There's very little question that former St. Louis Rams, New York Giants and Arizona Cardinals quarterback Kurt Warner will someday be inducted into the Pro Football Hall of Fame as one of the most productive quarterbacks of his era. However, Warner isn't cooling his heels and waiting around for that to happen — he's going to have a much higher profile as an analyst on the NFL Network this year. From the press release:
Former Super Bowl winner and NFL MVP, Kurt Warner has signed a new multi-year extension to be an analyst exclusively for NFL Network it was announced today. Warner will join NFL Network's Emmy-nominated NFL GameDay Morning Sunday pregame show, NFL Total Access and the Thursday Night Football on location pregame, halftime and postgame shows this season. Warner's story from undrafted free agent to a Super Bowl winning quarterback is one of the greatest stories in NFL history.
Warner will join NFL Network's NFL GameDay Morning, the first and most comprehensive pregame on Sunday mornings. He will also be on the road when he joins NFL Network's pre, halftime and postgame shows for NFL Network's Thursday Night Football, live from the game sites, beginning in November for the eight-game schedule.
Warner will continue to serve as an in-studio analyst on NFL Total Access, the definitive NFL news and information show on television. NFL Total Access is NFL Network's signature show that delivers inside information with exclusive "Team Cams" at every NFL team headquarters. Warner will also be on other NFL Network shows including Top 100, No Huddle, Super Bowl, NFL Draft, NFL Scouting Combine and Hall of Fame coverage.
We had the opportunity to talk with Warner on Thursday morning about his new opportunities (thanks to Dennis Johnson and everyone at the NFL Network), and what was supposed to be a rote 10-minute PR call turned into a 22-minute quarterback master class. A few quotes and the link to the audio download after the jump … or, if you're in a hurry, you can click to listen right here:
On the difficulty in criticizing players he knows, has played against, or played with: "The one thing I try and do, though I'm not perfect at it yet, is that I try to point out the problem, and try not to attack the player. That's the key to the whole thing — I never want to be a guy who is saying, 'Oh, this guy can't do this,' or 'This guy can't do that,' but you want to be able to point out to the fans, why didn't this work?"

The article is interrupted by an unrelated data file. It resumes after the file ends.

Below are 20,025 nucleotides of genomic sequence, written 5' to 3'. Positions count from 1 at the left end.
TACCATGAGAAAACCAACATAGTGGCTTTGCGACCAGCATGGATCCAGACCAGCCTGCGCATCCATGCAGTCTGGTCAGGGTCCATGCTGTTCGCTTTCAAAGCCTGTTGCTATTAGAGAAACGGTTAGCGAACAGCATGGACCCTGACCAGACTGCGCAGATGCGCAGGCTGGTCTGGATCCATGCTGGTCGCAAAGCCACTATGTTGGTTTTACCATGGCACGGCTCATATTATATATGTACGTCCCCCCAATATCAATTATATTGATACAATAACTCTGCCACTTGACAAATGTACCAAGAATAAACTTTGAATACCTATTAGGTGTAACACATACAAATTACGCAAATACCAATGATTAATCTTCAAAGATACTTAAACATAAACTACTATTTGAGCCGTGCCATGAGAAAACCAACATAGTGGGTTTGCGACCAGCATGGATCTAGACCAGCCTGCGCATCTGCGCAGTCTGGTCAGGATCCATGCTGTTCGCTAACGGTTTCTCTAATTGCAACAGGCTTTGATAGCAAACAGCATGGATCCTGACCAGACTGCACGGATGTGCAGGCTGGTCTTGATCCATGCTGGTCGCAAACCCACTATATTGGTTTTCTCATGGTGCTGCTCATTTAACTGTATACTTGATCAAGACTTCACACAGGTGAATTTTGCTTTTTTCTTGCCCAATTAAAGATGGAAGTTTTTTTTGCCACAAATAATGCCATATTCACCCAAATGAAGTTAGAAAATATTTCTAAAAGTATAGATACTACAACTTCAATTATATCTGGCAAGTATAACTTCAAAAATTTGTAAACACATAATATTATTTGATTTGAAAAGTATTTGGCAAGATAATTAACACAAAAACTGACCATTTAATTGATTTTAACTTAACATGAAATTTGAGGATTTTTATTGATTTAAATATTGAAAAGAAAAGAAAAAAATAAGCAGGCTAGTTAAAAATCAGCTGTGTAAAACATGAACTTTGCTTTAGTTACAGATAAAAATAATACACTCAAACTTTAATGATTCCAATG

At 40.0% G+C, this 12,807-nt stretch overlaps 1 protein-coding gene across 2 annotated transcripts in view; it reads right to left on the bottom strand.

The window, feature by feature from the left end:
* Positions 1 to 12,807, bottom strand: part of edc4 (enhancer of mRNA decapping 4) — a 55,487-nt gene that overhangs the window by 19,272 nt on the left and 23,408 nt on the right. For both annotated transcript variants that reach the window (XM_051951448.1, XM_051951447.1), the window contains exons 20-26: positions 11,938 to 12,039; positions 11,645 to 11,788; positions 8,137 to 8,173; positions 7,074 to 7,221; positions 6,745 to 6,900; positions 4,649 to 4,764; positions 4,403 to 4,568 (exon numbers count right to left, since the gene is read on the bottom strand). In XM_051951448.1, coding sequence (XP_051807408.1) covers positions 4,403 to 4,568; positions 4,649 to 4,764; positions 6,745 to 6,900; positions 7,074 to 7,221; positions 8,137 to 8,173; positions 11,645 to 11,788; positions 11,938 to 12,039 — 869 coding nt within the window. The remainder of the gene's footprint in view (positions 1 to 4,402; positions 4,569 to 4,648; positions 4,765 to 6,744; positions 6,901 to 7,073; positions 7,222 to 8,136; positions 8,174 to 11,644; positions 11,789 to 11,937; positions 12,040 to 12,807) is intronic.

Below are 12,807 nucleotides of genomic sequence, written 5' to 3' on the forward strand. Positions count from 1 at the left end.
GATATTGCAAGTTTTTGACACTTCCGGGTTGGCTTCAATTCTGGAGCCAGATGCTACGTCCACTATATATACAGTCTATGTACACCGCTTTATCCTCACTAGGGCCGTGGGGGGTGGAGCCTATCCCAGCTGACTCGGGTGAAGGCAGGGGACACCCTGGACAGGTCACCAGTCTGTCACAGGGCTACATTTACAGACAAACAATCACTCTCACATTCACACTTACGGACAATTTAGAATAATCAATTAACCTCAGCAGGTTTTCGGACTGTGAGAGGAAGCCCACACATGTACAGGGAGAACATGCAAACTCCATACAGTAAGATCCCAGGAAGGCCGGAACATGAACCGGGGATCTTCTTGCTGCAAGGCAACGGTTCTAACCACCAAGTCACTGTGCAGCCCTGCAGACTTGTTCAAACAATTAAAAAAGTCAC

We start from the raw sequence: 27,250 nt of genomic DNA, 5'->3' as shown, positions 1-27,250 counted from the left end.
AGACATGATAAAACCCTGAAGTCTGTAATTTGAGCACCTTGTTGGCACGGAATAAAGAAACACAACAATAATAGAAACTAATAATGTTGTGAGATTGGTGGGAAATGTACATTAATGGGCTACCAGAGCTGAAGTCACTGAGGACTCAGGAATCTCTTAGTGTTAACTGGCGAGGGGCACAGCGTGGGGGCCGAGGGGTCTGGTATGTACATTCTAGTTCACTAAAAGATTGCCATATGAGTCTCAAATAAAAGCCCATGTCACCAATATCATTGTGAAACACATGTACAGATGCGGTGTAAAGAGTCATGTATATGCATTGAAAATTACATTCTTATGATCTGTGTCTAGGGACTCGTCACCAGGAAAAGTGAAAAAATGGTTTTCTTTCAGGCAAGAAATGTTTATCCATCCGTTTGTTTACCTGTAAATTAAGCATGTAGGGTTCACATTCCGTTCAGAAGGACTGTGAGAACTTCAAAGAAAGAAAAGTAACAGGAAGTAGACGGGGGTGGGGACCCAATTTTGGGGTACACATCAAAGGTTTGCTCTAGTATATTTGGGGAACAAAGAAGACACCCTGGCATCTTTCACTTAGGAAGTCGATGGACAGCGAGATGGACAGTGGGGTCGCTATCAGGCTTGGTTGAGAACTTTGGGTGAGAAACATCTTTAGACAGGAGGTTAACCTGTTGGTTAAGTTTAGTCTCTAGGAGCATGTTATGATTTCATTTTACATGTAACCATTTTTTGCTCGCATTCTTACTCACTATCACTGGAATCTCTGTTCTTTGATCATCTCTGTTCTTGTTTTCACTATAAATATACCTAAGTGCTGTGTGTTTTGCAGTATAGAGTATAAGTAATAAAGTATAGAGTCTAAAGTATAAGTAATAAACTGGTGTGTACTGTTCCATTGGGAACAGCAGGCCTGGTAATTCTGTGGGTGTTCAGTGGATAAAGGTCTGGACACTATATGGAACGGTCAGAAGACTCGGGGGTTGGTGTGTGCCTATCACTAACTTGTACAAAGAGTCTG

On the fact that the quarterback position is so scheme-specific: "I look at it more in a different manner — a lot of people talk about this system or that system. But for me, every quarterback, and probably every player, sees the game a specific way. It might not make sense to the normal person, but the way I look at the game, and the way I decipher information, and all of those things, is specific to how my brain works, and what makes sense to me."
On whether he thinks it's important for a starter and a backup quarterback to have similar skill sets: "For the success of a team, I think continuity at a position is always better. If you can get guys who can play the same way … the guys around them, the coordinators, so the playcalling can be very similar -- I think that leads to more success."
On the idea that he learned to "play faster" in the Arena League: "Everybody wants to point to what I learned in the Arena League, but the most important thing it did was to give me a chance to play football … it gave me a confidence in what I could do, and that I could make a play at any given moment. If you want to look at specifics, I think accuracy and quick decision-making were my two greatest strengths when I played in the NFL, and those were the two greatest strengths that allowed me to be successful in the Arena League."
On the value of Marshall Faulk: "It's easy to point to the security blanket of being able to throw a 1-yard pass and he could take it 60 yards at any given time. And obviously, that was awesome to have on your team. But the greatest benefits Marshall Faulk gave me as a quarterback were a.) His versatility allowed the game to develop easier than it would have otherwise … and b.) He saw the game like I saw the game."
Warner also goes into detail about the problems he faced when he was with the New York Giants, the one NFL quarterback he'd take today if he was a team owner and could have his pick of the litter, and whether he was a better quarterback in St. Louis or Arizona. It's a great interview, and if this is any indication of the analysis we're going to get from Warner on the NFL Network, it's one great hire. We're also hoping to get him back for a longer, more involved podcast before the regular season begins -- but in the meantime, this one is well worth checking out.
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